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Practical Wellbeing Topics

Work-Related Stress & Burnout

Work-Related Stress & Burnout


This short guide looks at the causes of stress and burnout, recognising stress and burnout in yourself or others around you and practical strategies for managing stress and workload.

What do we mean by 'work-related stress' and 'burnout'?

The often-quoted HSE definition of work-related stress is the ‘adverse reaction people have to excessive pressures or other types of demand placed on them at work’. It is generally recognised that work is good for us and a degree of pressure and challenge at work is healthy. Work-related stress can, however, be the result when a person no longer feels able to manage the demands on them.

Unsurprisingly, work-related stress – although not an illness in itself – can result in lengthy periods of absence from work as well as poor staff retention as staff leave to reduce their exposure to excessive stress. It can also develop into mental or physical illnesses, such as anxiety, depression, addiction or heart disease. Figures from the Office for National Statistics consistently show that stress is one of the top causes of sickness absence in the UK labour market.

Burnout generally results from lengthy periods of stress but it does not manifest in the same way as stress. It is essentially a state of mental, emotional and physical exhaustion characterised by apathy, lack of motivation and a general feeling of hopelessness.

What causes work-related stress?

Absence management surveys tend to suggest that the main causes of stress at work are around excessive workload, personal or family issues, management style, poor working relationships or large amounts of organisational change or restructuring.

The HSE has identified six factors that can lead to work-related stress if not managed properly. These are:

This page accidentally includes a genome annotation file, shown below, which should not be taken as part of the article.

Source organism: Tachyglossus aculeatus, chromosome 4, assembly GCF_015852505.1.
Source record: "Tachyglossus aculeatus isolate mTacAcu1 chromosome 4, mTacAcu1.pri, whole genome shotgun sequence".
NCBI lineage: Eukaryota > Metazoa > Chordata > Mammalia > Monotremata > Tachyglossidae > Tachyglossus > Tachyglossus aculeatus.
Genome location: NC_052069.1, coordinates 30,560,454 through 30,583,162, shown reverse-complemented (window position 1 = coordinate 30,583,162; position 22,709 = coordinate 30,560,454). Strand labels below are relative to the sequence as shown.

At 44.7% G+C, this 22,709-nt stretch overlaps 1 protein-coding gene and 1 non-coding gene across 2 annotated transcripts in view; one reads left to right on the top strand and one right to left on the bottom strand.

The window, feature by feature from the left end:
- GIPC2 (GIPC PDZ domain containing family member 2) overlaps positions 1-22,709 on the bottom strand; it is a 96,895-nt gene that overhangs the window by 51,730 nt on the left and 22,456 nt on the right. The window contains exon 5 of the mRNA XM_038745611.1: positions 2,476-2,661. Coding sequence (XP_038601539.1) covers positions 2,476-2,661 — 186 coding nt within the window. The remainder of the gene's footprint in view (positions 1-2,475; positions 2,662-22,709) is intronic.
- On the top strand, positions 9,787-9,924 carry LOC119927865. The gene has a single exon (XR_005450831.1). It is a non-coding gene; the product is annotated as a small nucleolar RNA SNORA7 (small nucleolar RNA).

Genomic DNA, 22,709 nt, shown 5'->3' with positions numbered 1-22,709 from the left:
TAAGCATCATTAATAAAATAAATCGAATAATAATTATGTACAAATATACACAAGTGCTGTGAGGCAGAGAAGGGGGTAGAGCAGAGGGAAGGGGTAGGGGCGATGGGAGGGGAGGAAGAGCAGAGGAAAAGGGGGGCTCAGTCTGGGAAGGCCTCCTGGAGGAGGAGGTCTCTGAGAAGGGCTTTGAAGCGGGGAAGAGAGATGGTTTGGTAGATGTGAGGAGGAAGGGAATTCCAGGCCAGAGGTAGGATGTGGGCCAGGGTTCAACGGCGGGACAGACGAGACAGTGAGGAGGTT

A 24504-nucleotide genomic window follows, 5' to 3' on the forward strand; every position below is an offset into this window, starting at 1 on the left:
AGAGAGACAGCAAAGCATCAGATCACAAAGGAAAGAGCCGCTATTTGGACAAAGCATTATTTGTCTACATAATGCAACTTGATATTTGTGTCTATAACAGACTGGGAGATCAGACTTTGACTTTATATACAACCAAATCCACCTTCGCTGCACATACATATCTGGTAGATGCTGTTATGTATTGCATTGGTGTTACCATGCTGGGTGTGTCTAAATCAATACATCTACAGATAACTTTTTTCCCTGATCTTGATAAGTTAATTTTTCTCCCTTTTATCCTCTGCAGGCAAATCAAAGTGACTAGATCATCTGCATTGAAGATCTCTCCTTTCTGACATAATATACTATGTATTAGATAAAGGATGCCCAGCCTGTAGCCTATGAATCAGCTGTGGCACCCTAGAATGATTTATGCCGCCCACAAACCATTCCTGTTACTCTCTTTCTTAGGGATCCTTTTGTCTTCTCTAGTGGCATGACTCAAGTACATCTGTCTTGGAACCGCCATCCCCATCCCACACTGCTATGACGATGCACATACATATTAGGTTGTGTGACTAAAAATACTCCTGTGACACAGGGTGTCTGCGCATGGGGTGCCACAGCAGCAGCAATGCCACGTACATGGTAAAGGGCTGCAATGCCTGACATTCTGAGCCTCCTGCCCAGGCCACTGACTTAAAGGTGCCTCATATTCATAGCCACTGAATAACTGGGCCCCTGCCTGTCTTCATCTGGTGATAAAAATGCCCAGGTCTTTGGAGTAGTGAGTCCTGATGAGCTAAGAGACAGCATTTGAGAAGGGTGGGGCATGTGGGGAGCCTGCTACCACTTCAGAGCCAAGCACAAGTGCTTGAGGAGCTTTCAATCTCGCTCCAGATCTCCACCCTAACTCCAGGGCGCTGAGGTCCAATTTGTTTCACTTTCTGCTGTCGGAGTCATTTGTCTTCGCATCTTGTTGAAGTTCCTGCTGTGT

Demands Employees indicate that they are able to cope with the demands of their jobs.
Control Employees indicate that they are able to have a say about the way they do their work.
Support Employees indicate that they receive adequate information and support from their colleagues and superiors.
Relationships Employees indicate that they are not subjected to unacceptable behaviours, e.g. bullying at work. Relationship difficulties can be one of the biggest sources of stress.
Role Employees indicate that they understand their role and responsibilities. These are generally the easiest problems to solve.
Change Employees indicate that the organisation engages them frequently when undergoing an organisational change.


Symptoms of stress and burnout

The HSE points to the following symptoms as indicators that an individual is feeling the effects of stress:

Emotional Symptoms

  • Negative or depressive feeling
  • Disappointment with yourself
  • Increased emotional reactions - more tearful or sensitive or aggressive
  • Loneliness, withdrawn
  • Loss of motivation, commitment and confidence
  • Mood swings (not behavioural)


Mental Symptoms

  • Confusion, indecision
  • Can’t concentrate
  • Poor memory
  • Changes from your normal behaviour
  • Changes in eating habits
  • Increased smoking, drinking or drug taking 'to cope'
  • Mood swings affecting your behaviour
  • Changes in sleep patterns
  • Twitchy, nervous behaviour
  • Changes in attendance such as arriving later or taking more time off


Signs that a group of staff may be experiencing stress include:

  • Disputes and disaffection within the group
  • Increase in staff turnover
  • Increase in complaints and grievances
  • Increased sickness absence
  • Increased reports of stress
  • Difficulty in attracting new staff
  • Poor performance
  • Customer dissatisfaction or complaints


Burnout tends to manifest differently to stress although some of the symptoms above are typical of both and an intense period of stress tends to be the prelude to burnout. An employee suffering burnout may:

  • Feel tired all the time
  • Have no enthusiasm or motivation for work
  • Have difficulty getting themselves into work every day
  • Feel disillusioned and pessimistic
  • Struggle to pay attention or remember things